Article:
FACTORS CONSIDERED IN ALIMONY
Unlike child support which uses a formula, alimony is more complicated. In addition, the Court has great discretion in determining alimony awards. While making their final decision, judges consider a number of factors. For example, they consider the physical and emotional condition of each spouse, and the standard of living established during marriage. In addition, they look at employment history, and the current and future earnings and expenses of both spouses.
While the above factors are expected, the Court also considers other aspects. For example, the length of the marriage, the ages, and the educational and work history of each spouse. And finally, the need for retraining, child custody, existing obligations, tax consequences, and marital misconduct.
Marital fault and alimony
While alimony is not used to punish bad behavior, it is still a factor. Hence, the Court can consider marital fault when the fault (habitual drunkenness, adultery, etc.) caused the breakup or affected the economic circumstances. In addition, adultery, if proven, is a complete bar to alimony. So before approval of a property settlement agreement or final Order, it is better to stay home and be lonely. Otherwise, bad things can still happen. However, the mere suspicion or rumors of an affair are not legally enough. Rather, an adultery claim must be proven usually through the use of private investigators. However, do not spy on your spouse as this can get you in trouble with the law.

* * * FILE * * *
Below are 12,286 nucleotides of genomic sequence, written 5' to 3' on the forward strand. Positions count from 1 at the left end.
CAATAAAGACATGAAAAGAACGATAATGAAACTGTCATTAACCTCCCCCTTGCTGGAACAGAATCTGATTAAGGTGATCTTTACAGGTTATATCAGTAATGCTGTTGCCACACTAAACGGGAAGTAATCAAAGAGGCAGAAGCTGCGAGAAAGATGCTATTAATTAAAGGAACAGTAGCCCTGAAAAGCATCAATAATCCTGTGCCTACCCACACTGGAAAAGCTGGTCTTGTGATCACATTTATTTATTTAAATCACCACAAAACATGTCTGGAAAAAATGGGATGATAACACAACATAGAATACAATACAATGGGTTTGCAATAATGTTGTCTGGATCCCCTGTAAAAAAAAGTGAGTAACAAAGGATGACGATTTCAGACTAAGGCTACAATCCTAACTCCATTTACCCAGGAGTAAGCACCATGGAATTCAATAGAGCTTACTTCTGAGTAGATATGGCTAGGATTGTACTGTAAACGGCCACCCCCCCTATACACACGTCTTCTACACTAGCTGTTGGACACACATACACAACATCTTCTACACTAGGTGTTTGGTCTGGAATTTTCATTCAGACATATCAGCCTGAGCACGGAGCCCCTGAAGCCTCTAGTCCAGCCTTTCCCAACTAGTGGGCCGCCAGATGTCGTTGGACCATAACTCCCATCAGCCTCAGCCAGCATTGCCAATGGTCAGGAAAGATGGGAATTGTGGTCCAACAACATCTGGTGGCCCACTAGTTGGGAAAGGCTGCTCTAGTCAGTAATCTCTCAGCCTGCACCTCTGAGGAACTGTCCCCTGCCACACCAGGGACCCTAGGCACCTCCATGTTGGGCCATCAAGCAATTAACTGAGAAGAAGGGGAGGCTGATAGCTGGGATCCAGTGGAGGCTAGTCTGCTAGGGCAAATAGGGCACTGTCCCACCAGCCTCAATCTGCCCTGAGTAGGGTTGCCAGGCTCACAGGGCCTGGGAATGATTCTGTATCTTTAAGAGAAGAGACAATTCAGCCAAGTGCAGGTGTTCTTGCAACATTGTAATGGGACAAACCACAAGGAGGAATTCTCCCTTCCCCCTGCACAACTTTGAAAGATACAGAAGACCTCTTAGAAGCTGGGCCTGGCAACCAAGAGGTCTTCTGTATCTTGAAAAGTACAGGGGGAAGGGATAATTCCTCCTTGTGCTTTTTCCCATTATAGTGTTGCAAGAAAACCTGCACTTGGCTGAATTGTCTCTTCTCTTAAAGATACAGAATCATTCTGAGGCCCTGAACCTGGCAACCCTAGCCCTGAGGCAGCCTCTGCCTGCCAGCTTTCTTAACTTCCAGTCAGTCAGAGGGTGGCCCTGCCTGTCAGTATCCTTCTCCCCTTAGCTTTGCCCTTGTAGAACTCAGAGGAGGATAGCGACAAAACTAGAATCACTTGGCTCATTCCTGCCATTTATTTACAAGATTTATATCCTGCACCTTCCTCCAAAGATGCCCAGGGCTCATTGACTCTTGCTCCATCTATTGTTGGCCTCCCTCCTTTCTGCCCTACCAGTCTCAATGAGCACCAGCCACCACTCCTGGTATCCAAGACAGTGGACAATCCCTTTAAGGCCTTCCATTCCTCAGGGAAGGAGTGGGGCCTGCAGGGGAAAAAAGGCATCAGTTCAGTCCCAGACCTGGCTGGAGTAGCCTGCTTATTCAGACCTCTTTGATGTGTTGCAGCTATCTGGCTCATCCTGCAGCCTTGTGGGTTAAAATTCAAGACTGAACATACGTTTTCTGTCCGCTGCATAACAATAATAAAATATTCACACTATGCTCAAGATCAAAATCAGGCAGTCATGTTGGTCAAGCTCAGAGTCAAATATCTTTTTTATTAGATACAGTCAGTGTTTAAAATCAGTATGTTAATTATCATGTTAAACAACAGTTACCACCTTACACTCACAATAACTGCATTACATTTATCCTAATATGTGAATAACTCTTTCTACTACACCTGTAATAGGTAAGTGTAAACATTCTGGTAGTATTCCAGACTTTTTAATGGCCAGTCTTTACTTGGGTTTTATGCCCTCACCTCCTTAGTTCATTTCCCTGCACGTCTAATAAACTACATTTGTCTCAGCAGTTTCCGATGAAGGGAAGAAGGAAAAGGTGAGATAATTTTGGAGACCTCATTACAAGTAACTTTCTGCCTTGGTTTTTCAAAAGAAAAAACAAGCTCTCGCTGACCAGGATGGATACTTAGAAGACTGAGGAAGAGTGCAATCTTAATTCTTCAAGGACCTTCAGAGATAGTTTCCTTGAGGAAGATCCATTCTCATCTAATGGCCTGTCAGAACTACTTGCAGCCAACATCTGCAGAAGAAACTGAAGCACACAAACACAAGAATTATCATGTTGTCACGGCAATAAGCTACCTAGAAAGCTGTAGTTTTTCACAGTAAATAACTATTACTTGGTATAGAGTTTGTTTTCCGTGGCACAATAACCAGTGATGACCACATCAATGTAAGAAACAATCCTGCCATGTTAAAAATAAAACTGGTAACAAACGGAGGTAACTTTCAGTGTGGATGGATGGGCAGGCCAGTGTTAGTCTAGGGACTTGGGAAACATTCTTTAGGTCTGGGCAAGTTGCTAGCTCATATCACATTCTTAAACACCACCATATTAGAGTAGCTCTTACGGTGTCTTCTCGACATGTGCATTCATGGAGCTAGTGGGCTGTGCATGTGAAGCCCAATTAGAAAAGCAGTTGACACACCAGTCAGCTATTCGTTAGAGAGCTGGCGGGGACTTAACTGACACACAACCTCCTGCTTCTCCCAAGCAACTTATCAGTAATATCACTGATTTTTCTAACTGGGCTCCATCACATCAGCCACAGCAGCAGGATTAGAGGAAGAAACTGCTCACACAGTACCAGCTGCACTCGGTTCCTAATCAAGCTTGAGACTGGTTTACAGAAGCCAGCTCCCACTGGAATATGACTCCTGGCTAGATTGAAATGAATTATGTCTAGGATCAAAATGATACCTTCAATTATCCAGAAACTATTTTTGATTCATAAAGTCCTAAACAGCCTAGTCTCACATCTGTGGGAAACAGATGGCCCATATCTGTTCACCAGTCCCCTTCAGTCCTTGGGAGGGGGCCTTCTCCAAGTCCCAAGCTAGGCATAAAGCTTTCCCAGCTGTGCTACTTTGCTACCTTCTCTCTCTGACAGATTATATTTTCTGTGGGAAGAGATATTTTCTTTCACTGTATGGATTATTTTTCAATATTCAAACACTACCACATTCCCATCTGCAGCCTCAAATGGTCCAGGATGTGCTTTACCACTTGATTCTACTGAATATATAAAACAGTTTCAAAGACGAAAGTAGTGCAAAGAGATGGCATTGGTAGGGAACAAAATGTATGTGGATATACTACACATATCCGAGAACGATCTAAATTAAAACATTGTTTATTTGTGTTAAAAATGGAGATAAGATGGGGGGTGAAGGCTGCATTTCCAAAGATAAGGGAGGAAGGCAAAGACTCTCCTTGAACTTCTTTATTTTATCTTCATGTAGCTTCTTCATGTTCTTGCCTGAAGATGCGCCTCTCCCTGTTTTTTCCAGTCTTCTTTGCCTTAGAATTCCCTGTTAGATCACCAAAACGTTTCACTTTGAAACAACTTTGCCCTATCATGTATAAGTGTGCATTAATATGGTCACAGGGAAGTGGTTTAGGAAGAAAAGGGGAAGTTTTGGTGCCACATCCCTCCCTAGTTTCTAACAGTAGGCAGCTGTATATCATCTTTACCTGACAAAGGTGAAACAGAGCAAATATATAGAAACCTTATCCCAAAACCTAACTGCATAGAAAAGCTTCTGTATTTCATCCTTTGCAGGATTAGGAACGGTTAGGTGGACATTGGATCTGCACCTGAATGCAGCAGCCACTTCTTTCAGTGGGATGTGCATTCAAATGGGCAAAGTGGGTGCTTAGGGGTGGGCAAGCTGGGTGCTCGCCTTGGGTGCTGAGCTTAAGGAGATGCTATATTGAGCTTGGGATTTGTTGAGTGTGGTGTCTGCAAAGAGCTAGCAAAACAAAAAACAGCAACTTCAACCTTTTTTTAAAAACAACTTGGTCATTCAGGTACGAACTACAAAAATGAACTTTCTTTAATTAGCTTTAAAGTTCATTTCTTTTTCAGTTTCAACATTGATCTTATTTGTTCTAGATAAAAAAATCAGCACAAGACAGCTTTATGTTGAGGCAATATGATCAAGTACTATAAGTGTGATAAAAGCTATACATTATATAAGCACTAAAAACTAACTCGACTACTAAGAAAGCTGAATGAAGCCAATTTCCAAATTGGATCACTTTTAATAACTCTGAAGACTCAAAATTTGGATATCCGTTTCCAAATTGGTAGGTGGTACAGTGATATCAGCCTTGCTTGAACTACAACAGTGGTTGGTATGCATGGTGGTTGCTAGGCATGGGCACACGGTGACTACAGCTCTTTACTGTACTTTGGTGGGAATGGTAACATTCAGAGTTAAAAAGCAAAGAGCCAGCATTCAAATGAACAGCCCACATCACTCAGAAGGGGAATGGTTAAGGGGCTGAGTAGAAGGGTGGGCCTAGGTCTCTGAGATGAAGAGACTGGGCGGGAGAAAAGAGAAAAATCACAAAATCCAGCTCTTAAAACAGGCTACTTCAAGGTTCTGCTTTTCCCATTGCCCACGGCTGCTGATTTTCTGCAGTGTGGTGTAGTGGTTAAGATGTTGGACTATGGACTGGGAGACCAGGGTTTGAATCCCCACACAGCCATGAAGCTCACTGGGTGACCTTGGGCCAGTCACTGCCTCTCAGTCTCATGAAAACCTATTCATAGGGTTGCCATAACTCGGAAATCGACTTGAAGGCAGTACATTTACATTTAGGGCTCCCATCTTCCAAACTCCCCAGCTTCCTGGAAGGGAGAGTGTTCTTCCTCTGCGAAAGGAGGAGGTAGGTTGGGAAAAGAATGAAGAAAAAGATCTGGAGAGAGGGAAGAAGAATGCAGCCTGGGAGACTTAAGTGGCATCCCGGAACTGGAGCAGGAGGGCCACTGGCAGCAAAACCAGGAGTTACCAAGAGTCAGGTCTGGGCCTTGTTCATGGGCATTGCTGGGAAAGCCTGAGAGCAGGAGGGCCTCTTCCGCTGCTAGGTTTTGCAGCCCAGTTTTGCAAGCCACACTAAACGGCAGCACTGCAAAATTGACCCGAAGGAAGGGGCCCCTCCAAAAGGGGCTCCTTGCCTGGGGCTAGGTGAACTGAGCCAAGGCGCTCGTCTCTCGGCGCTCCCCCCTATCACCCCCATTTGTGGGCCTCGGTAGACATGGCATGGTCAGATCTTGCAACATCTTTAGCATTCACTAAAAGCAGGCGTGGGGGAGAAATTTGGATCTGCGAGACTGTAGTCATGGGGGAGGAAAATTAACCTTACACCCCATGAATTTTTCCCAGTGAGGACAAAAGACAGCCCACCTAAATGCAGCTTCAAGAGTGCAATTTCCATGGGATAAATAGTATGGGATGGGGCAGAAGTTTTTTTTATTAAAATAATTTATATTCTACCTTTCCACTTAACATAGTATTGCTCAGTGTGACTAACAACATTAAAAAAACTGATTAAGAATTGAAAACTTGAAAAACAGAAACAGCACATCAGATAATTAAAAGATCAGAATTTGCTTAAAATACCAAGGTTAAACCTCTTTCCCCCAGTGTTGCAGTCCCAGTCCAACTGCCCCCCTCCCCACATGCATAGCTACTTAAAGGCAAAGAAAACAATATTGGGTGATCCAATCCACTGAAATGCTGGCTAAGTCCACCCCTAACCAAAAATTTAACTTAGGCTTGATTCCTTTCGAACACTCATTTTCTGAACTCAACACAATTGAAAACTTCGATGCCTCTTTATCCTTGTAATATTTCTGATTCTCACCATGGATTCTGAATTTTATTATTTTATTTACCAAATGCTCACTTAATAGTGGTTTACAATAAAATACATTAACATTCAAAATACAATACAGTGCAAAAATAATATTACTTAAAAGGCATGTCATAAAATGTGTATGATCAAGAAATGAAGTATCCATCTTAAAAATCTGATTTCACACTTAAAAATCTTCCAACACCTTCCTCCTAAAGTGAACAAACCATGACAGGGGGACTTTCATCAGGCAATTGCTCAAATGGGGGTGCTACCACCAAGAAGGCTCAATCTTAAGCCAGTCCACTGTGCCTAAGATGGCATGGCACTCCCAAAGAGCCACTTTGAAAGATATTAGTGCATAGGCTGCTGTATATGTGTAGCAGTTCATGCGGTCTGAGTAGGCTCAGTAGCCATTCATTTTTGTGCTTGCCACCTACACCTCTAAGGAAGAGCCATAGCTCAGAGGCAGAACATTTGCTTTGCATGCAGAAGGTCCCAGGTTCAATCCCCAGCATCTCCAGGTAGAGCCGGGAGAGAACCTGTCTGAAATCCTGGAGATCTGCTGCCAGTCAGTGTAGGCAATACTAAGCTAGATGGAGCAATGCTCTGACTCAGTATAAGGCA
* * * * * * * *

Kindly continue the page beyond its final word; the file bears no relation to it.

FINANCIAL DECLARATION STATEMENT
Because the Court relies on this document, you must be truthful about your actual expenses and total income. Also, you should get advice from your CPA or tax preparer on any implications of an alimony award. While completing this document is tedious, it is important. Furthermore, both parties must be thorough and completely honest. As a result, any “errors” could be portrayed as calculating or even fraudulent. Hence, take your time and get these figures right. Otherwise, your credibility before the Court will be questioned.
While we can explain the different types of alimony, we are NOT tax professionals. As a result, we always advise clients to review any tax consequences with their CPA or tax advisor. In the most general terms, alimony is taxable income to the receiving spouse and deductible to the paying spouse. On the other hand, child support payments are not usually taxable payments for either party. However, each person’s financial situation is different, and we may not know all relevant information. Consequently, we will rely on your CPA or tax advisor guidance here.
ALIMONY LAWYERS OF ROBERT J. REEVES P.C.
In Fort Mill, Tega Cay, and Indian Land, our family law attorneys can answer your questions and go over your options. Furthermore, we are local lawyers with our Baxter Village office above the Grapevine Wine Bar on Market Street. In addition, we also have a Charlotte office available if more convenient or you prefer to meet in private. For immediate help and guidance, email or call Mr. Reeves directly at 803.554.4157. You can also contact us here.